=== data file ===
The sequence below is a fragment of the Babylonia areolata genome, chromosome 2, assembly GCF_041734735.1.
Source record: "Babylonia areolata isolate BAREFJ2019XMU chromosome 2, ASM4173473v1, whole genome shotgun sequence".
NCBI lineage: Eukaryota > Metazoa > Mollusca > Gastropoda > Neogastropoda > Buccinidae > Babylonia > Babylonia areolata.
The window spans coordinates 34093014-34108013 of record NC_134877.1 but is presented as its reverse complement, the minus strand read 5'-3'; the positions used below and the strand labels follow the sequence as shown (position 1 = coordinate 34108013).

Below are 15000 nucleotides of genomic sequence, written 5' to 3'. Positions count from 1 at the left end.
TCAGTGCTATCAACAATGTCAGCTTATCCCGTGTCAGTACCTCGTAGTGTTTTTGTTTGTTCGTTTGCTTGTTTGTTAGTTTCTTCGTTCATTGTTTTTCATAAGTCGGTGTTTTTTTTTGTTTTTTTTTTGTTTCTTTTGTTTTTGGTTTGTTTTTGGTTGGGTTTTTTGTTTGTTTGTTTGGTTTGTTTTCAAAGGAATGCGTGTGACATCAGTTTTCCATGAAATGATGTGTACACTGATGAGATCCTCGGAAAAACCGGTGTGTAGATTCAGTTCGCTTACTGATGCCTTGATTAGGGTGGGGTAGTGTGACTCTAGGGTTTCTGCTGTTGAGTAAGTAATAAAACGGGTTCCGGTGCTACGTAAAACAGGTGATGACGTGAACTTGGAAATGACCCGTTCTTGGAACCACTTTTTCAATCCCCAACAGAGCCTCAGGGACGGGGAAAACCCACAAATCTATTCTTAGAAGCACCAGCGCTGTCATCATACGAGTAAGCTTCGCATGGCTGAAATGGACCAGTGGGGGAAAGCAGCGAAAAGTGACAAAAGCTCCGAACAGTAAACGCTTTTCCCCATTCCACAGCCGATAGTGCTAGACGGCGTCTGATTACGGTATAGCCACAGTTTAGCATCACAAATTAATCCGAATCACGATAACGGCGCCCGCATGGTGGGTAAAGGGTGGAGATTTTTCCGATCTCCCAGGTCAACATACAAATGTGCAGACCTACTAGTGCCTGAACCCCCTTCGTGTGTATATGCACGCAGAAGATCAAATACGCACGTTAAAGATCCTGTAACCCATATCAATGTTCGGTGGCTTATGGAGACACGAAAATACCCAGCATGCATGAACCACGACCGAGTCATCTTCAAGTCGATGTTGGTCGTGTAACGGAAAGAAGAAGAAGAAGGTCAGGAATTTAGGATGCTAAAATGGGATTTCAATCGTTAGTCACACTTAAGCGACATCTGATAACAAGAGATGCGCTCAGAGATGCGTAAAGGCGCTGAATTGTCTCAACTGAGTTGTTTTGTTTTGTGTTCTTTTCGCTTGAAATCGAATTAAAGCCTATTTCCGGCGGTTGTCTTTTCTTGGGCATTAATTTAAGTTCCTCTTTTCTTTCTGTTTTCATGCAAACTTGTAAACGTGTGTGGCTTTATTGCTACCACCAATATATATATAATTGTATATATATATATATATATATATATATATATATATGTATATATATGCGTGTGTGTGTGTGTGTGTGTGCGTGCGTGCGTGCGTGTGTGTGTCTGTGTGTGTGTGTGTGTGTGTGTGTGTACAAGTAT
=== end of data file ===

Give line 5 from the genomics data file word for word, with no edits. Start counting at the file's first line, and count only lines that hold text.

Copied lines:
Below are 15000 nucleotides of genomic sequence, written 5' to 3'. Positions count from 1 at the left end.